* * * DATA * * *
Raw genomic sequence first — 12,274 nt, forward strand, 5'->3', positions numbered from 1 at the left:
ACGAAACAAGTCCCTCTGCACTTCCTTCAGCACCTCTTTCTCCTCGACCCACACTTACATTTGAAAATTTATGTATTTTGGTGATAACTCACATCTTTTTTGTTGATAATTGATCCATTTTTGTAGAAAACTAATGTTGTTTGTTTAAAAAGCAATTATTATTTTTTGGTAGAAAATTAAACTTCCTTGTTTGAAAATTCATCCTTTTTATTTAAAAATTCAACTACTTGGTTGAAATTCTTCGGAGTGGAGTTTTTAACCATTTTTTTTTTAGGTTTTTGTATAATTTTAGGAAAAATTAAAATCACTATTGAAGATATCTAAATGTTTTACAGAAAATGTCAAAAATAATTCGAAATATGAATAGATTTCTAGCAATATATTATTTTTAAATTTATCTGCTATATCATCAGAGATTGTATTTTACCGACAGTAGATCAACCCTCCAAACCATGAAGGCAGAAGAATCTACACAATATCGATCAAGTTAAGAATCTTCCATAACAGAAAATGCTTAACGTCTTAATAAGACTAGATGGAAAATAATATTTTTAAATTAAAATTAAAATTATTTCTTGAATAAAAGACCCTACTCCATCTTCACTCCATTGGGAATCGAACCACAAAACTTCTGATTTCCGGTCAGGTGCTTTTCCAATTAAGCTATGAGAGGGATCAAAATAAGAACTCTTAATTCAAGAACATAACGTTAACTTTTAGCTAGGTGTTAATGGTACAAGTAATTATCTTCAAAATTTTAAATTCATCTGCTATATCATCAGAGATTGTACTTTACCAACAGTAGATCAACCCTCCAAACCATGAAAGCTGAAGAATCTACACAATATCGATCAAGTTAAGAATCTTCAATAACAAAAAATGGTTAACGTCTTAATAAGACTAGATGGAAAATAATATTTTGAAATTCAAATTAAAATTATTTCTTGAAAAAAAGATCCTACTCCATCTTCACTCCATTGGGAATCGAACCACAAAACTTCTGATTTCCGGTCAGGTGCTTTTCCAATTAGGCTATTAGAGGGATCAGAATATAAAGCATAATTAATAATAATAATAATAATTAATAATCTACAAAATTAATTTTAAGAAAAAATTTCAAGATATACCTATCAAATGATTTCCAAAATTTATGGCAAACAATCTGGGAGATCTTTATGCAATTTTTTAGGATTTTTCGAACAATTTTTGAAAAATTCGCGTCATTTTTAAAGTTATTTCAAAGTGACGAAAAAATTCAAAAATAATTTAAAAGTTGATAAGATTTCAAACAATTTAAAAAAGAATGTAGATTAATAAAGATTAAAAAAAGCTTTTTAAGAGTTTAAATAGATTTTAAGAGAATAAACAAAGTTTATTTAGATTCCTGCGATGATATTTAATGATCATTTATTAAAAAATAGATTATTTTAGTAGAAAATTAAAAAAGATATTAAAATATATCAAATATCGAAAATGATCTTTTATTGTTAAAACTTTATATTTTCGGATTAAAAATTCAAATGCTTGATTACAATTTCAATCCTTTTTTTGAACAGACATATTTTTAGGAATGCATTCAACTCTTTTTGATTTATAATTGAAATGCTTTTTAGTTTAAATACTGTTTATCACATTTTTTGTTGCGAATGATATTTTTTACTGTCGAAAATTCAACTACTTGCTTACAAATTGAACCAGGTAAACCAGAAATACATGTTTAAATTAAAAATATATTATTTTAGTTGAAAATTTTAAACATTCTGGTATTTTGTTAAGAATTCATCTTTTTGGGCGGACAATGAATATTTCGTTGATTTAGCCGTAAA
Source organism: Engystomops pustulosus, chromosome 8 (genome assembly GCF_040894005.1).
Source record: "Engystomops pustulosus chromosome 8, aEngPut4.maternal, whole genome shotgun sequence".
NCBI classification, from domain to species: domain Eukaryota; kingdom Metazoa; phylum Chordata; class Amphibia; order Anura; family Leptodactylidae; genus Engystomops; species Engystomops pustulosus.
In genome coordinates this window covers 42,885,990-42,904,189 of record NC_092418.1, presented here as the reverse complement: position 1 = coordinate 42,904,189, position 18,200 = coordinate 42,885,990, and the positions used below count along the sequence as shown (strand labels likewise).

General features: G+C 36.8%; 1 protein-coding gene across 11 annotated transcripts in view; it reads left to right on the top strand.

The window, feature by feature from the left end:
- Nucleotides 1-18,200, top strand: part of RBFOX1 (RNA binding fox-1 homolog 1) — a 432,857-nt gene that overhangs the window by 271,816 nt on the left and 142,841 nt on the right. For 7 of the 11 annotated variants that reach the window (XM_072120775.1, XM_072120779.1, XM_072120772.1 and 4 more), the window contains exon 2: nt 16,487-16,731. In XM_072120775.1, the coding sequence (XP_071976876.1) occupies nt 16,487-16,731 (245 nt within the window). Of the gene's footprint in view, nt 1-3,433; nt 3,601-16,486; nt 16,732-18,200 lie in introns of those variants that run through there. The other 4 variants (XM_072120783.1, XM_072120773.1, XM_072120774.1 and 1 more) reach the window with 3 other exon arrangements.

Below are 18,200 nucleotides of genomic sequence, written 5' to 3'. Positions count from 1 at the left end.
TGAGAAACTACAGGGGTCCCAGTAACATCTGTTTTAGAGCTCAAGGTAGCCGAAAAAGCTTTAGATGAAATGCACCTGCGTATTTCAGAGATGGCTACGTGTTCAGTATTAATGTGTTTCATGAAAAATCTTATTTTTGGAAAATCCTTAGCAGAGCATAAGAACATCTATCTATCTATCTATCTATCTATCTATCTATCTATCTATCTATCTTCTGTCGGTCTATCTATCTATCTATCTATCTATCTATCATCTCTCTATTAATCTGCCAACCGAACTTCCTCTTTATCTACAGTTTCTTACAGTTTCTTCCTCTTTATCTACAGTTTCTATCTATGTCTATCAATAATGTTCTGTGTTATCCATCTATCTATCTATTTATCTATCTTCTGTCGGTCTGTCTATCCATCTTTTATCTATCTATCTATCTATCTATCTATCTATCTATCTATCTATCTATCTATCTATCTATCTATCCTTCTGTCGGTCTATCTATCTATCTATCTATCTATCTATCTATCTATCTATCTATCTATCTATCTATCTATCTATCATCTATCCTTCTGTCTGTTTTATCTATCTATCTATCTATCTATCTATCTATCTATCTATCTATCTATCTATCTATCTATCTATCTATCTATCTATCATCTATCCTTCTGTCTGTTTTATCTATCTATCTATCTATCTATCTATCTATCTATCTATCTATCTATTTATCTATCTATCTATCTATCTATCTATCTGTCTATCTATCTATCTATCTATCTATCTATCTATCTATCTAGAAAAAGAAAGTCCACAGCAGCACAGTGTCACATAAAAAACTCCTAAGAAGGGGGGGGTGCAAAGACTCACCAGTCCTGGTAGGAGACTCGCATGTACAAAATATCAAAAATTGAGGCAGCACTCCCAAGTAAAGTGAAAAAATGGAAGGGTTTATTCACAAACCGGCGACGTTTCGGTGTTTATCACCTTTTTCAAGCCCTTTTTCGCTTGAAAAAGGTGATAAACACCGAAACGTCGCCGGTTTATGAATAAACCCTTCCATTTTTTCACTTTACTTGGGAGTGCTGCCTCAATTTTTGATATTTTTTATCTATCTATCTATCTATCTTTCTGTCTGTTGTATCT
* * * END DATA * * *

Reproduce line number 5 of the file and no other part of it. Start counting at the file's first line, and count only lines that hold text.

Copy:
NCBI classification, from domain to species: domain Eukaryota; kingdom Metazoa; phylum Chordata; class Amphibia; order Anura; family Leptodactylidae; genus Engystomops; species Engystomops pustulosus.